Himalayan Mixed Hash Run No. 1256

4 January 2003

Location Sitapaila Virgins Therese, Lein, and Tulsi
Hares Jalak, Tibet Gal, Jyoti Newcomers  
Hashers 27 Returnees

Rotter, Philip

Hashit Ravi Leavers Hill and Billary
Trash Keeled Over Trashflash Rotter and James Chick
The Pictures

The Trash

The Hares

The Virgins

Apple becomes useful

Chicks by Chick

And not his shoe!

A way is finally found to keep Ravi quiet. The Hashit for his efforts

As has become customary, the official Hash chariot spluttered into the Sitapaila on-in site only five minutes before the posted start time. This happened because the chariot had been drawn along the road westwards towards the website map location, in spite of instructions that the arrow was incorrectly placed on the map! These days it is often more of a challenge to find the on-in site than to follow paper on the run.

Anyway, a bright winter's day saw 27 hashers gathered for the 1256th running of the Himalayan Mixed Hash. The hares' spokesperson Tibetgal informed the throng at great length about many things including that there would be two holding checks, five other checks, and a number of 'river crossings'. The last point turned out to be a bit of an exaggeration as the two or three minor rivulets the runners had to step over hardly amounted to ferrying across the Zambesi!

As regards the run itself there were a hell of a lot of ups and downs; some contouring through pine forests; a chilly holding check by an ancient and atmospheric Shiva temple where Apple - clad in his HHHH topi -- was seen performing some strange prostrations; Jalak screaming at the frontrunners to return uphill; a run up the Juge Khola and through a quarry; and then a stiff climb up to the second holding check at the gompa on top of a hill. Meanwhile Tibetgal and hare assistant Jyoti led the shortcutters on a gentle, stroll on the level route between the two holding checks.

Lasting impressions include the bemused look on the faces of the stone-breakers in the quarry at the sight of 27 sweating idiots running past them on a Saturday afternoon. A memorable occurrence was the first ever use of three kinds of paper on the HHHH. The usual finely shredded variety marked the early stages. Half way through the horrible straggly stuff was used intermittently. The finale came where the run-in was marked with remarkably regular hand shredded pieces of a Nepali school copy. The hares were probably cutting it as they went!

The circle finally got underway after the newly returned GM managed to take command of the circle by shouting a lot.

The Hares were awarded a well deserved 9.9 for the usual combination of a very enjoyable scenic excursion with gross infringements of Hash protocol. The circle was strangely quiet and failed to award down-downs to the hares for:

· the hash first of laying three kinds of paper,

· for greatly exceeding the maximum 200m distance between the gompa holding check and the first paper heading homewards; and

· for laying a false home arrow.

Jalak tried to explain away the false home arrow by saying that he wanted to prevent everybody running lemming-like straight over a cliff. Maybe it is a legitimate point that some hashers would follow paper straight over the edge of a 50m drop!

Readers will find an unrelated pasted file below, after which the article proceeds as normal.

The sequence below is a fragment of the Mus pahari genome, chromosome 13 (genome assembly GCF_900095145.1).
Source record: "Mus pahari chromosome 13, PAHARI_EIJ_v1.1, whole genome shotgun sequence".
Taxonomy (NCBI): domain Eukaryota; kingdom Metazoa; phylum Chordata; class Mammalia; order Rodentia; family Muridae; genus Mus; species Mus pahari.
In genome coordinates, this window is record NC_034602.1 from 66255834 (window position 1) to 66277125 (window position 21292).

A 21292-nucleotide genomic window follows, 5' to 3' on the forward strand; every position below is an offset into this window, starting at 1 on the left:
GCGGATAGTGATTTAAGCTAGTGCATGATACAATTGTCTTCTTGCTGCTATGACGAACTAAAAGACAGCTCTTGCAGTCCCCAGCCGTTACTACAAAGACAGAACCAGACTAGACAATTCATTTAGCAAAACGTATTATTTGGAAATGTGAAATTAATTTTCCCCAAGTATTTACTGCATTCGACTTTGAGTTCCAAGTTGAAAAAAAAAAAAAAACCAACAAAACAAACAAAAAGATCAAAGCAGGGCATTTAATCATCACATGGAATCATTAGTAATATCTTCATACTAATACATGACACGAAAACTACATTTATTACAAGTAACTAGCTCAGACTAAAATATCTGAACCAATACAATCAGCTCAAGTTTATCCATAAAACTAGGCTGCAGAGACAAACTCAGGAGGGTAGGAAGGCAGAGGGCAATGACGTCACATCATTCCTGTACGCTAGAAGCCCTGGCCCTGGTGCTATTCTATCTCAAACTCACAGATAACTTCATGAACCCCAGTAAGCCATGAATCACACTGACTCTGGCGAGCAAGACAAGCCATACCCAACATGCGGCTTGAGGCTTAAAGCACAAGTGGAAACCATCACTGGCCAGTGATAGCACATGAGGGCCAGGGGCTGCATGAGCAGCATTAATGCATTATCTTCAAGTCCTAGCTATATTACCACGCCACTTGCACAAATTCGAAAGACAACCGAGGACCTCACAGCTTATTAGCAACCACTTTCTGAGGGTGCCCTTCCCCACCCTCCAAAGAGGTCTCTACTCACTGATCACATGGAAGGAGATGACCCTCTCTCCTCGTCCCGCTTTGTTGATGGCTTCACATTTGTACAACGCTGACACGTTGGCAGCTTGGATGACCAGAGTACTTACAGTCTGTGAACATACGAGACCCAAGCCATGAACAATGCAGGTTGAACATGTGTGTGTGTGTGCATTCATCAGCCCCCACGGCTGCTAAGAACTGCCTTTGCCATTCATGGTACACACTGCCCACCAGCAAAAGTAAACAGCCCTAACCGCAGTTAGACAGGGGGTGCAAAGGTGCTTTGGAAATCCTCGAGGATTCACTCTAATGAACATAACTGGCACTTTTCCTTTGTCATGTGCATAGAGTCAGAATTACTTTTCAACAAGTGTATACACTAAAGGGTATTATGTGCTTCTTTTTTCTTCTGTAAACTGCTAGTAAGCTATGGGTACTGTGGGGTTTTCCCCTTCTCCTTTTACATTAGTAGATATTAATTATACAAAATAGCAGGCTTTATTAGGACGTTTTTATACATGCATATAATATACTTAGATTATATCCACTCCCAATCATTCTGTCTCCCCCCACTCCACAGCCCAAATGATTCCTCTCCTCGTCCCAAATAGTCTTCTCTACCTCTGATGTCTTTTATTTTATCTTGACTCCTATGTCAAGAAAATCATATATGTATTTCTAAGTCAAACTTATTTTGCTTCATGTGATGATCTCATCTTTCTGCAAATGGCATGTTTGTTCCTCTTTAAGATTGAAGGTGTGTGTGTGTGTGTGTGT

Virgins Therese Duveiller, Lein Berit and Tulsi Magar were welcomed to their first Hash outing. Therese has been in Nepal for five years and made the excuse that she had been far too busy raising children to attend the hash before now, whereas Lein came to the Hash on her fifth day in Nepal! The GM chipped in with a filthy innuendo about the time for making babies being at night and not on Saturday afternoons. Returnee Philip Milner, a teacher at the British School, knocked back his down-down in fine style. The leavers included Ruru Lulu's mother-, brother- and sister-in-law and son.

The circle welcomed back the Hash's great leader in the customary way. The absent-minded GM had brought his crib sheet to help him direct the proceedings. Down-downs were awarded to Turd Herder and Bog Trotter for forgetting to include 'next week's Hash' on the crib sheet. After a deafening silence Apple was finally dragooned into volunteering to set next week's Hash.

Yet again the Hashit was missing. However, it had midweek sent an email to the GM grumbling that it was unappreciated. The immediate suspicion is that Grumblewald has taken the Hashit on his skiing holiday. However, the good standard of grammatical English and the lack of spelling mistakes in the email (except that we have 'intrical' instead of 'integral' in the latest communication - although that might just be another States diversion of the language - GM) point to somebody else. Could it have gone to Tanzania in Matt and his Mrs' suitcase? (Meanwhile the Fox has sent out a rejoinder to the Hashit to 'Be good or be melted!')

All the same, for the second week the hashit was awarded to Mouth Organ. It was quite a day for the Organ who, as well as receiving his hash name and the Hashit was, on account of his fine set of lungs, also bestowed with the honour of being made the bearer of the Hash bugle. Will he make it a hat trick of Hashits next week? His feeble efforts at blowing the bugle marked the onset of social drinking and snacking.